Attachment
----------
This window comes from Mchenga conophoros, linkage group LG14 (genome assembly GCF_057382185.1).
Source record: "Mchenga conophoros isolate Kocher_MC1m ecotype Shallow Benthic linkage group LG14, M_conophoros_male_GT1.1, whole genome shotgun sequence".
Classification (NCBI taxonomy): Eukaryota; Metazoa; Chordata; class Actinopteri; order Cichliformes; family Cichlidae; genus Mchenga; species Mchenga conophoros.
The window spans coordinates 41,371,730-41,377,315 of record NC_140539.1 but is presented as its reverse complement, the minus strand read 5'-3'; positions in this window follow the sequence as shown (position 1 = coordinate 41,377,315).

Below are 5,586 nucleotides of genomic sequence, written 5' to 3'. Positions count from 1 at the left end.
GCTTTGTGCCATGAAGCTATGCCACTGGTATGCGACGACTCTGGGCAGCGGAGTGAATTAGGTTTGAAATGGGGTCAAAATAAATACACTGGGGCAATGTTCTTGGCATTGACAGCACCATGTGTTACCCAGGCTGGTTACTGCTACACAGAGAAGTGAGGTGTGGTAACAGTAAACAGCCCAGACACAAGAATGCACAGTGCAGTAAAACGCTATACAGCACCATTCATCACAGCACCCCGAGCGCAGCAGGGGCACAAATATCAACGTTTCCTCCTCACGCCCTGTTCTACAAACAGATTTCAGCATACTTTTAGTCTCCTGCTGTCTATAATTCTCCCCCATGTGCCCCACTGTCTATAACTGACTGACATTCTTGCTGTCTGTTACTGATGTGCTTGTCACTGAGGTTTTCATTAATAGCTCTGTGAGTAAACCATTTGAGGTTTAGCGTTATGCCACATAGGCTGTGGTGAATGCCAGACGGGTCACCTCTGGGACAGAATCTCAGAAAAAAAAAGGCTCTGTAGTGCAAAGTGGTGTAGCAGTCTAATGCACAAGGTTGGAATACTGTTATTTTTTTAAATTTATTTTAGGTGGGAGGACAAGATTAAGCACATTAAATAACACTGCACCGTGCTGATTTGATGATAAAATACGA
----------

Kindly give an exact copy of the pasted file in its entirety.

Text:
This window comes from Mchenga conophoros, linkage group LG14 (genome assembly GCF_057382185.1).
Source record: "Mchenga conophoros isolate Kocher_MC1m ecotype Shallow Benthic linkage group LG14, M_conophoros_male_GT1.1, whole genome shotgun sequence".
Classification (NCBI taxonomy): Eukaryota; Metazoa; Chordata; class Actinopteri; order Cichliformes; family Cichlidae; genus Mchenga; species Mchenga conophoros.
The window spans coordinates 41,371,730-41,377,315 of record NC_140539.1 but is presented as its reverse complement, the minus strand read 5'-3'; positions in this window follow the sequence as shown (position 1 = coordinate 41,377,315).

Below are 5,586 nucleotides of genomic sequence, written 5' to 3'. Positions count from 1 at the left end.
GCTTTGTGCCATGAAGCTATGCCACTGGTATGCGACGACTCTGGGCAGCGGAGTGAATTAGGTTTGAAATGGGGTCAAAATAAATACACTGGGGCAATGTTCTTGGCATTGACAGCACCATGTGTTACCCAGGCTGGTTACTGCTACACAGAGAAGTGAGGTGTGGTAACAGTAAACAGCCCAGACACAAGAATGCACAGTGCAGTAAAACGCTATACAGCACCATTCATCACAGCACCCCGAGCGCAGCAGGGGCACAAATATCAACGTTTCCTCCTCACGCCCTGTTCTACAAACAGATTTCAGCATACTTTTAGTCTCCTGCTGTCTATAATTCTCCCCCATGTGCCCCACTGTCTATAACTGACTGACATTCTTGCTGTCTGTTACTGATGTGCTTGTCACTGAGGTTTTCATTAATAGCTCTGTGAGTAAACCATTTGAGGTTTAGCGTTATGCCACATAGGCTGTGGTGAATGCCAGACGGGTCACCTCTGGGACAGAATCTCAGAAAAAAAAAGGCTCTGTAGTGCAAAGTGGTGTAGCAGTCTAATGCACAAGGTTGGAATACTGTTATTTTTTTAAATTTATTTTAGGTGGGAGGACAAGATTAAGCACATTAAATAACACTGCACCGTGCTGATTTGATGATAAAATACGA